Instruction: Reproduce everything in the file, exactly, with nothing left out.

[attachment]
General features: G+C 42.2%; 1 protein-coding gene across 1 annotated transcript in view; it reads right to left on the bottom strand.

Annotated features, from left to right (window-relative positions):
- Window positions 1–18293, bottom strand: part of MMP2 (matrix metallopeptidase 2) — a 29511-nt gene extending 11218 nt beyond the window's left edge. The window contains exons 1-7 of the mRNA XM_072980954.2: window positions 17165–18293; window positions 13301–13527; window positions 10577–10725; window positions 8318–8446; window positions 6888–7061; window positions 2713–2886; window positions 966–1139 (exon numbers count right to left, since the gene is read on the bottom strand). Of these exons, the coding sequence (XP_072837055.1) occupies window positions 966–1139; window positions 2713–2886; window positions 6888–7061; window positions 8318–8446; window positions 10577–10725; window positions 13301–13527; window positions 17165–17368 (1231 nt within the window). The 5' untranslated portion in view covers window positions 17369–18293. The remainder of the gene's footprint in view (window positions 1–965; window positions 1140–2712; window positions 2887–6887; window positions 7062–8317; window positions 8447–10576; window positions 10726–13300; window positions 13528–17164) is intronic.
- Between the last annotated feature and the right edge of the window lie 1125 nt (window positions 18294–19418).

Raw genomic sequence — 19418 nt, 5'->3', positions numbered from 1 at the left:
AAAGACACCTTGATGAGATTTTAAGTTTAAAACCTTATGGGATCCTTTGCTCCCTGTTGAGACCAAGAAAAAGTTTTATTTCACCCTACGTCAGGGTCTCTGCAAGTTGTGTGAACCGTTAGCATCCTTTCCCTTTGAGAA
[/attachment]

General features: G+C 42.2%; 1 protein-coding gene across 1 annotated transcript in view; it reads right to left on the bottom strand.

Annotated features, from left to right (window-relative positions):
- Window positions 1–18293, bottom strand: part of MMP2 (matrix metallopeptidase 2) — a 29511-nt gene extending 11218 nt beyond the window's left edge. The window contains exons 1-7 of the mRNA XM_072980954.2: window positions 17165–18293; window positions 13301–13527; window positions 10577–10725; window positions 8318–8446; window positions 6888–7061; window positions 2713–2886; window positions 966–1139 (exon numbers count right to left, since the gene is read on the bottom strand). Of these exons, the coding sequence (XP_072837055.1) occupies window positions 966–1139; window positions 2713–2886; window positions 6888–7061; window positions 8318–8446; window positions 10577–10725; window positions 13301–13527; window positions 17165–17368 (1231 nt within the window). The 5' untranslated portion in view covers window positions 17369–18293. The remainder of the gene's footprint in view (window positions 1–965; window positions 1140–2712; window positions 2887–6887; window positions 7062–8317; window positions 8447–10576; window positions 10726–13300; window positions 13528–17164) is intronic.
- Between the last annotated feature and the right edge of the window lie 1125 nt (window positions 18294–19418).

Raw genomic sequence — 19418 nt, 5'->3', positions numbered from 1 at the left:
AAAGACACCTTGATGAGATTTTAAGTTTAAAACCTTATGGGATCCTTTGCTCCCTGTTGAGACCAAGAAAAAGTTTTATTTCACCCTACGTCAGGGTCTCTGCAAGTTGTGTGAACCGTTAGCATCCTTTCCCTTTGAGAA